Fall arts preview 2015 theatre critics' picks: Local writers take the spotlight on city stages

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      Vancouver, prepare to celebrate your homegrown theatre artists! This fall, five of the nine hottest tickets in town—Love Bomb, Are We Cool Now?, The Waiting Room, Empire of the Son, and Flee—are premieres by local writers. And the first three of these are new musicals.

      Whatever we’re putting in our water, let’s add more of it.

      If you’re looking for a subscription series, the Choose 5 and Choose 8 packages from the Cultch give you a great combination of value, flexibility, and choice, and they will leave you some dough to cherry-pick elsewhere, which you’ll want to do: there are so many exciting shows this season from companies large and small. Dig in.



      (September 23 to October 18 at the Stanley Industrial Alliance Stage)

      Amir is a Pakistani-American lawyer who claims to have transcended racial stereotypes through “sheer intelligence”, but his posh New York dinner party goes to hell when he admits to feeling a hint of pride at 9/11.

      The Draw: When the curtain comes down on this Arts Club production, sparks will continue to fly. 

      Target Audience: Liberals who feel unimplicated in the discussions of race and culture.


      Love Bomb

      (September 30 to October 10 at the Firehall Arts Centre)

      In local writer Meghan Gardiner’s script for this two-character musical, Justine gives a rock performance—and her response to the presence of one unexpected person in the audience shapes the night.

      The Draw: Steve Charles, who created unforgettable arrangements for Chelsea Hotel, wrote the songs. So there’s that, plus some serious content from Gardiner: Love Bomb, which is being produced by Shameless Hussy Productions, looks at sex trafficking.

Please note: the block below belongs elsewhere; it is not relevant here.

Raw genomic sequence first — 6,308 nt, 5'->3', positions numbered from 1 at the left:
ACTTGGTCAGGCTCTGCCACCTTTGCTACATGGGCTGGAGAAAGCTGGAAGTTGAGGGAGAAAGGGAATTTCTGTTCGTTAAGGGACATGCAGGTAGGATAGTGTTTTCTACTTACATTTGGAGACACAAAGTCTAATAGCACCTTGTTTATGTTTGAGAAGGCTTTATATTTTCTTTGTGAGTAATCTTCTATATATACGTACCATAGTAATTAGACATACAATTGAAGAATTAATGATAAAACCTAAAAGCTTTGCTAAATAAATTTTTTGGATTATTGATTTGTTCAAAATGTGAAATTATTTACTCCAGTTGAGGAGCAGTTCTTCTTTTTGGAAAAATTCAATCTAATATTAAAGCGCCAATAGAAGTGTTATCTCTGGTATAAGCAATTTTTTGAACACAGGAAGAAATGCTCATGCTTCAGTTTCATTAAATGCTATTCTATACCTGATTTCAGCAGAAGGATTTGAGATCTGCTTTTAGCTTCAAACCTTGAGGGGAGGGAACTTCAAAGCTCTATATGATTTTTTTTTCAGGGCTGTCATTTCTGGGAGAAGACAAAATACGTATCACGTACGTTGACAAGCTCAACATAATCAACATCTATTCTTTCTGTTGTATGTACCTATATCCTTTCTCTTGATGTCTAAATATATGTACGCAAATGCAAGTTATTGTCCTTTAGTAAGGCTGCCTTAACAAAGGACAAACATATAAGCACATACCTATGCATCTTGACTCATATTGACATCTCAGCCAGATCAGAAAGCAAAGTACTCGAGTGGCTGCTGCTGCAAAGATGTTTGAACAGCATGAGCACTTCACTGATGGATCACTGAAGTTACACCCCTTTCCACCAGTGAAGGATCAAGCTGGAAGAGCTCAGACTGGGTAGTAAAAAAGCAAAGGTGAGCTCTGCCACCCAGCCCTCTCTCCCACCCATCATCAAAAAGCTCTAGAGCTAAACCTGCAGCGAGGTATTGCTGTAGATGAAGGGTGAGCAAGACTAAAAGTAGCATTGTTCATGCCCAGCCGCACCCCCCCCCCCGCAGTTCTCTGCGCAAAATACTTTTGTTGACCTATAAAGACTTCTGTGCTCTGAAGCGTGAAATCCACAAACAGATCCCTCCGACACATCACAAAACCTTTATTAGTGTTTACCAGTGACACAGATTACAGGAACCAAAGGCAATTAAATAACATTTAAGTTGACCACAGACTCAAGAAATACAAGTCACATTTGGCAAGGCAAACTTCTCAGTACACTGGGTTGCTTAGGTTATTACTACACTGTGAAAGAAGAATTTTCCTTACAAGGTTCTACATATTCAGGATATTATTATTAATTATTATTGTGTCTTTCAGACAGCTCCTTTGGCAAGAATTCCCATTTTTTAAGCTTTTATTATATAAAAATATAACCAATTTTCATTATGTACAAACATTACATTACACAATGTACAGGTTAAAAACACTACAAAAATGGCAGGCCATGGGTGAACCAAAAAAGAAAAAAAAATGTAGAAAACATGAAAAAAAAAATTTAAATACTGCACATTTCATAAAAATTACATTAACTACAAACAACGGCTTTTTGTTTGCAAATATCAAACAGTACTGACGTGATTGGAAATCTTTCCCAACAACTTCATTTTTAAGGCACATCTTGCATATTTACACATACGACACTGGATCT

Target Audience: Grownups.


      Are We Cool Now?

      (September 30 to October 10 in the Cultch’s Historic Theatre)

      In this indie-rock musical written and directed by Amiel Gladstone (Craigslist Cantata), the music of Dan Mangan helps to tell the story of a twentysomething couple as they struggle with love and meaning—on a road trip.

      The Draw: The perfume of youthful talent. Ben Elliott and Penelope Corrin star, Anton Lipovetsky backs them up on guitar and bass, and Said the Whale’s Spencer Schoening plays percussion in this production from Western Canada Theatre.

      Target Audience: Hipsters, sweet hipsters.


      Romeo + Juliet

      (October 3 to 18 at Studio 58)

      In director Anita Rochon’s reimagining of the Shakespearean classic for Studio 58, Romeo and Juliet are a young lesbian couple, and they meet in a party at Andy Warhol’s Factory.

      The Draw: Rochon’s fresh eye; she staged a triumphantly fanciful Cymbeline for Bard on the Beach in 2014.

      Target Audience: Romantic outsiders. (You. Face it.)


      Empire Of The Son

      (October 7 to 17 in the Cultch’s Vancity Culture Lab)

      Former broadcaster Tetsuro Shigematsu (CBC’s The Roundup) explores his relationship with his dying father. Different languages and differing cultural definitions of what it means to be a man separate them. But it’s possible that what really keeps them apart is their similarities.